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Fresh Approach, a Gavilan College offering, will bring a fresh, alternative farmers’ market experience with fresh fruits, vegetables, seasonal and locally- grown produce to its Gilroy campus from noon-1:30 p.m. every Thursday, from now through through July 16.

More importantly, the event is surveillance/spy camera-free. If you are but one of the growing number of residents concerned about Hollister’s on the rise police-surveillance-state, then Fresh Approach is a real option for you! Isn’t it a sad state of affairs how family-friendly events have been hijacked and commandeered for spying purposes – on the innocent?

The Fresh Approach gathering is an alternative to the current local law enforcement’s paranoia-fed, so-called “community policing” strategy for Hollister. Keeping a constant watch on residents, visitors and tourists who are seen by local politicians as the enemy and potential terrorists. They clearly forget that these residents are their constituents – the same ones that voted them into office. The tourists are potential visitors who may contribute monetarily to our local economy, but now may not see Hollister as a viable tourist destination. Why come to “Hometown Hollister” when you’re constantly under police surveillance – just like when you are followed and queried by store sales personnel? Why go there?

So the city council, in its infinite wisdom, approved a newly “enhanced camera” project (phase II surveillance) unanimously on April 20. Phase II will cost the city an additional $53,298 on top of the $400,000 already spent on the existing spy cameras (see City of Hollister Agenda.)

This amount does not include the $30,000 annual license and maintenance fees paid out. These enhanced cameras will be placed in and around “select” Hollister neighborhoods, which raises the following question: if the city and police are so concerned about crime city-wide, why is the city discriminating against the Ridgemark, Enterprise, Sunnyslope, and Cerra Vista communities? Don’t these communities deserve the same level of surveillance camera protection, safety, security, and intrusion into privacy as the rest of us?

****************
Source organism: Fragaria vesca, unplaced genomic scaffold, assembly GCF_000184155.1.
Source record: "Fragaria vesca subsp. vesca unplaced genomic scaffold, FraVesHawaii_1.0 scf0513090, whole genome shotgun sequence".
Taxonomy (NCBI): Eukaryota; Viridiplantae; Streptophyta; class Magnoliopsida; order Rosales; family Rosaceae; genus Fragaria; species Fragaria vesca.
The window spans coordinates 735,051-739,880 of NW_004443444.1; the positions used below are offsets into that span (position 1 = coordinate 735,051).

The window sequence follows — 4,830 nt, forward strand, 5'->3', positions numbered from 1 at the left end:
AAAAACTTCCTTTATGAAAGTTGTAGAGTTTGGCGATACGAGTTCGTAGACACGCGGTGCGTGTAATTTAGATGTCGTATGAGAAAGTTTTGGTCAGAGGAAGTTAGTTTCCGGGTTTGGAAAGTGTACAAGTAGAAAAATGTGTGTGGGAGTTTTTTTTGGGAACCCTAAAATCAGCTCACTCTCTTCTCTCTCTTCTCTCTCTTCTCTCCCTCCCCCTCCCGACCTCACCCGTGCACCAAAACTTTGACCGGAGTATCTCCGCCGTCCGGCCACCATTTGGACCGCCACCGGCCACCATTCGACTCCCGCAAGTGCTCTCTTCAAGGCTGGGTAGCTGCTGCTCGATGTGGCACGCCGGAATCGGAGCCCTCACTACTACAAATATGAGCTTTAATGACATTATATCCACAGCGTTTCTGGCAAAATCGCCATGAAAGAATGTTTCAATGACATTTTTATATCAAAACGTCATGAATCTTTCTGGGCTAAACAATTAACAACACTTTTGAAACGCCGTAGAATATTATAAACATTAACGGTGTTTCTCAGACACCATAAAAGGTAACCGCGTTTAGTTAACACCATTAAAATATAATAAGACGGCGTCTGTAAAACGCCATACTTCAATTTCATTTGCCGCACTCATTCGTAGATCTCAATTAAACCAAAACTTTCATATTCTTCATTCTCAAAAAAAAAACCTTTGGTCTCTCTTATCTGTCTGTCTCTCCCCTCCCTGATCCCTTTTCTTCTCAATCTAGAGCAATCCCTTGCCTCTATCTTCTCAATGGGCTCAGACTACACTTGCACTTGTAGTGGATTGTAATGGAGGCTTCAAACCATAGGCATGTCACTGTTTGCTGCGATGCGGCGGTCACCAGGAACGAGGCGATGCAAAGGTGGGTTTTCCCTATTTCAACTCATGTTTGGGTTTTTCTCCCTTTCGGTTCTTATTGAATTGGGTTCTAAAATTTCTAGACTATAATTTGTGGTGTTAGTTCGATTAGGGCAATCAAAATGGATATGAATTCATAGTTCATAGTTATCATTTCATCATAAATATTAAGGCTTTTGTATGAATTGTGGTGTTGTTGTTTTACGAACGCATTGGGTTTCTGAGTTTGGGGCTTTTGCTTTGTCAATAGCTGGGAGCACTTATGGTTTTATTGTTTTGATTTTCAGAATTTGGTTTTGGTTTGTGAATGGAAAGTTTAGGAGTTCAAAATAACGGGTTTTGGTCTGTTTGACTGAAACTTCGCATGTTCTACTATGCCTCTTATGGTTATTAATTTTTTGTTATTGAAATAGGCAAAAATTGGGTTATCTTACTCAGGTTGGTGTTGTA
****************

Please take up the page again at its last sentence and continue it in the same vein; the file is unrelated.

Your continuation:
Another issue that requires our serious consideration that was initially included in the new contract was the proposal to install surveillance/spy cameras in Hollister’s firehouses. However, opposition and concerns of the firemen to having their interior space and activities video recorded, stored, shared, and reviewed by police was obviously heard by city council. As a result, they were exempted from having their privacy invaded. Why? Aren’t they part of our community and also deserve the same level of protection, safety, security and incursion into their privacy?

The new, sole source/no bid contract was signed by the city on April 6, though it was not formally approved by the city council until April 20. The no-bid contract was awarded to the same out-of-county company as the initial surveillance/spy camera contract of a year ago; Surveillance Grid Integration, Inc. of Morgan Hill in Santa Clara County. So much for local economic development policies by our selfless elected officials. Since when do our tax dollars need to support the affluent economy of Morgan Hill?